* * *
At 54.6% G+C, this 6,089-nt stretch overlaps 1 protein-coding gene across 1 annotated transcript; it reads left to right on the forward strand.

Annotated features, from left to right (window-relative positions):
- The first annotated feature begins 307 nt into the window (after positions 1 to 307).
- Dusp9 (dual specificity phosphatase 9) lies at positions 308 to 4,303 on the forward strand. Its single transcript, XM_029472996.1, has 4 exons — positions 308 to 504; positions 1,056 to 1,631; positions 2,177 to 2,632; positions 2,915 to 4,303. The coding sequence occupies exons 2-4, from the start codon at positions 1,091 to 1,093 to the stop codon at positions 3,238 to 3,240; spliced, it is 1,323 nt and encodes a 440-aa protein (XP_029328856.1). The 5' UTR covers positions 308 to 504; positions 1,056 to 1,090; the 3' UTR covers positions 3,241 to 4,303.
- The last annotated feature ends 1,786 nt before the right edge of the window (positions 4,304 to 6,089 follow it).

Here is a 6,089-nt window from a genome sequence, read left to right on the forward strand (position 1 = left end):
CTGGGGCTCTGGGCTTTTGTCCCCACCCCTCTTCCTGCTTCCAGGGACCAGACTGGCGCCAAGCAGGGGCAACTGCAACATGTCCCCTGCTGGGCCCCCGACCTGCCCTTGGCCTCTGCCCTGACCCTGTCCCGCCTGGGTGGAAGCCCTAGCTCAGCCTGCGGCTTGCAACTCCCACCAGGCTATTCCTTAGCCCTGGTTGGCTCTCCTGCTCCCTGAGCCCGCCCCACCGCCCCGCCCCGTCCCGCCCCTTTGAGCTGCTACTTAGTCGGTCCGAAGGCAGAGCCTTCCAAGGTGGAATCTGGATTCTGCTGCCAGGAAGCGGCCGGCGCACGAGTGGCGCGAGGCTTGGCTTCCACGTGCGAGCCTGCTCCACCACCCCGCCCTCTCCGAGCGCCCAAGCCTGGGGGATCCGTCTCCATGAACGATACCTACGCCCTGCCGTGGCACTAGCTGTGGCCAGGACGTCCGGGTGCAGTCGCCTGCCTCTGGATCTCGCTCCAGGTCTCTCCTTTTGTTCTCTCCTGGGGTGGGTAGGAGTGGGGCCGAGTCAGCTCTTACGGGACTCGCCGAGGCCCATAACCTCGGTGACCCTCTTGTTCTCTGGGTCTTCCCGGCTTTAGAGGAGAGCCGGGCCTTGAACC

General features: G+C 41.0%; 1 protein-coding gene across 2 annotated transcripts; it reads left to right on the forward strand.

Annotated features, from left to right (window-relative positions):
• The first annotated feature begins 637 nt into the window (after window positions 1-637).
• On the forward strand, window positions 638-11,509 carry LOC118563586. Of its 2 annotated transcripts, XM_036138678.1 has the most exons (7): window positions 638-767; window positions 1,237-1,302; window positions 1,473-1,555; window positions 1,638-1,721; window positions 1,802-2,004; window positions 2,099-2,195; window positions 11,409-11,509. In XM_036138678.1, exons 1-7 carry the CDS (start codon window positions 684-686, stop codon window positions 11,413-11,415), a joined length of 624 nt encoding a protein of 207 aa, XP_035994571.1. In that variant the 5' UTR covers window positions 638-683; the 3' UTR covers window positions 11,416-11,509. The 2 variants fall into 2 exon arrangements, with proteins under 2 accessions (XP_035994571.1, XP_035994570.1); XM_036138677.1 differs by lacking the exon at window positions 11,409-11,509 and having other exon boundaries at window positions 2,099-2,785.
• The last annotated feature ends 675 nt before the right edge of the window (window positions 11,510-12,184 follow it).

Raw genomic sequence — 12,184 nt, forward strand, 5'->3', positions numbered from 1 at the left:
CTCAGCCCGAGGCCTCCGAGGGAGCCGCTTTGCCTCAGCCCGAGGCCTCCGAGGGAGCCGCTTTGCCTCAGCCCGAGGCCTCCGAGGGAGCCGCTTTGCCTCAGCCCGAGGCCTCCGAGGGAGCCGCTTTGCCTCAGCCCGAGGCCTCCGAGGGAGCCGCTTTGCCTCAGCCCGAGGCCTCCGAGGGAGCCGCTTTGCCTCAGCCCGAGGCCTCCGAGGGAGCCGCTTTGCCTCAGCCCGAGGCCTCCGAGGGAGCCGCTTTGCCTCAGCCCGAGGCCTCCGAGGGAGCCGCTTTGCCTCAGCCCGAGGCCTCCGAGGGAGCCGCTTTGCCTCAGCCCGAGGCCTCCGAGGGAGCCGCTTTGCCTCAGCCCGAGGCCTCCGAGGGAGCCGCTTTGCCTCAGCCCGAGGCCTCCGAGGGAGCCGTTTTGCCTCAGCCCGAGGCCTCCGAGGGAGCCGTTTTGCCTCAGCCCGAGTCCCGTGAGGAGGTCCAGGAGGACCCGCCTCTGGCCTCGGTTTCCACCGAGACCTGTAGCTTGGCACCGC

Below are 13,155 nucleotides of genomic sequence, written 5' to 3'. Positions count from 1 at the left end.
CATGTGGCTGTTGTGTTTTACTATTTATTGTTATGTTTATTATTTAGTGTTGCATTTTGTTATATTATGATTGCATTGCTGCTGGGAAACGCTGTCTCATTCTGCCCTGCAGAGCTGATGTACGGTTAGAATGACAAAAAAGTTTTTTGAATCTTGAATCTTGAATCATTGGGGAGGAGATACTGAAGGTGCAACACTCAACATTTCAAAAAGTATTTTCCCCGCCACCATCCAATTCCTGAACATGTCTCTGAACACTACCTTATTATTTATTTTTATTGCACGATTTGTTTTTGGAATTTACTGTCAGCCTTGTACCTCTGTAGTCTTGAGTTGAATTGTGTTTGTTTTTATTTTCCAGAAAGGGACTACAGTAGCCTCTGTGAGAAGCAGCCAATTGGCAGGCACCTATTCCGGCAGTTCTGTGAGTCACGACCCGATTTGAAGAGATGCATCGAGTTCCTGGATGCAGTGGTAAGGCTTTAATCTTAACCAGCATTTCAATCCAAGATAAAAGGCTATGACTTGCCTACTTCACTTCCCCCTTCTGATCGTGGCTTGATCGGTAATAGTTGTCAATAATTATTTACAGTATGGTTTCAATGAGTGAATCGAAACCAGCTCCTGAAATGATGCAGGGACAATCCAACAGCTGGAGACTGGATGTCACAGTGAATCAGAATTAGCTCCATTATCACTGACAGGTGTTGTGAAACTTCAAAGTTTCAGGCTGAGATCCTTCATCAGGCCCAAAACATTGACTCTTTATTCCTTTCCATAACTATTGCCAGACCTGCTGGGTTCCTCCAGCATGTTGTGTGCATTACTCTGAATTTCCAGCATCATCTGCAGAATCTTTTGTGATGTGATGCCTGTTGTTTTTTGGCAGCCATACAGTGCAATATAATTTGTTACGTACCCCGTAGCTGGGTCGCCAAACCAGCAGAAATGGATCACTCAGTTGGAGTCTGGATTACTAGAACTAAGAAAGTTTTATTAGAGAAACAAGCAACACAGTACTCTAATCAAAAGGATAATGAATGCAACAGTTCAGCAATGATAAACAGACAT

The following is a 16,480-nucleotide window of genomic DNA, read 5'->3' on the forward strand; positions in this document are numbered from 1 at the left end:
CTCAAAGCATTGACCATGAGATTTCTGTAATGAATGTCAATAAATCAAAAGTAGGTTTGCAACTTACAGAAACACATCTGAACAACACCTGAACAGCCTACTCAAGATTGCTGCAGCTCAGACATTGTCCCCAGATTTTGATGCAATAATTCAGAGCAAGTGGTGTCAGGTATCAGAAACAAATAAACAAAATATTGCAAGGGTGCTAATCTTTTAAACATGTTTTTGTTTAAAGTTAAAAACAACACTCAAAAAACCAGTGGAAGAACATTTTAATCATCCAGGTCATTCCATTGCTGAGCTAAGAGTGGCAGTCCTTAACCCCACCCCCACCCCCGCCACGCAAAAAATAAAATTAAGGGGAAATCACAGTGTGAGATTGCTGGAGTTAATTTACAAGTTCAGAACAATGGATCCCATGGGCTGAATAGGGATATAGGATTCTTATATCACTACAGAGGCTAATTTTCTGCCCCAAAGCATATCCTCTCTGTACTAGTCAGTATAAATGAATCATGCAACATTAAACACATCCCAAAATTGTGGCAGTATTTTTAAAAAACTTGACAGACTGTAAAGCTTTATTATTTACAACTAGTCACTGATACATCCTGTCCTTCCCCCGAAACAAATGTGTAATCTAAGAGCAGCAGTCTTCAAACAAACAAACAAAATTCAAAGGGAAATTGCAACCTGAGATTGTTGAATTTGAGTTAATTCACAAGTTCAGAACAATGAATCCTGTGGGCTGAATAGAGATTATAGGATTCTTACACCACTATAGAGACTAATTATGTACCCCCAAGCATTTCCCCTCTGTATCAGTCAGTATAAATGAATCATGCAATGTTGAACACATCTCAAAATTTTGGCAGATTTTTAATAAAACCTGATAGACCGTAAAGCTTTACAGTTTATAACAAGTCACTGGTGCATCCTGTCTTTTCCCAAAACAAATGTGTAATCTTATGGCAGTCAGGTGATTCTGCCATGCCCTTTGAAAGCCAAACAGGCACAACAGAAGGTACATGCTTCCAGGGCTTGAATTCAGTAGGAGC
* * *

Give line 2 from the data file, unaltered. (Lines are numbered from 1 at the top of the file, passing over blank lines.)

Annotated features, from left to right (window-relative positions):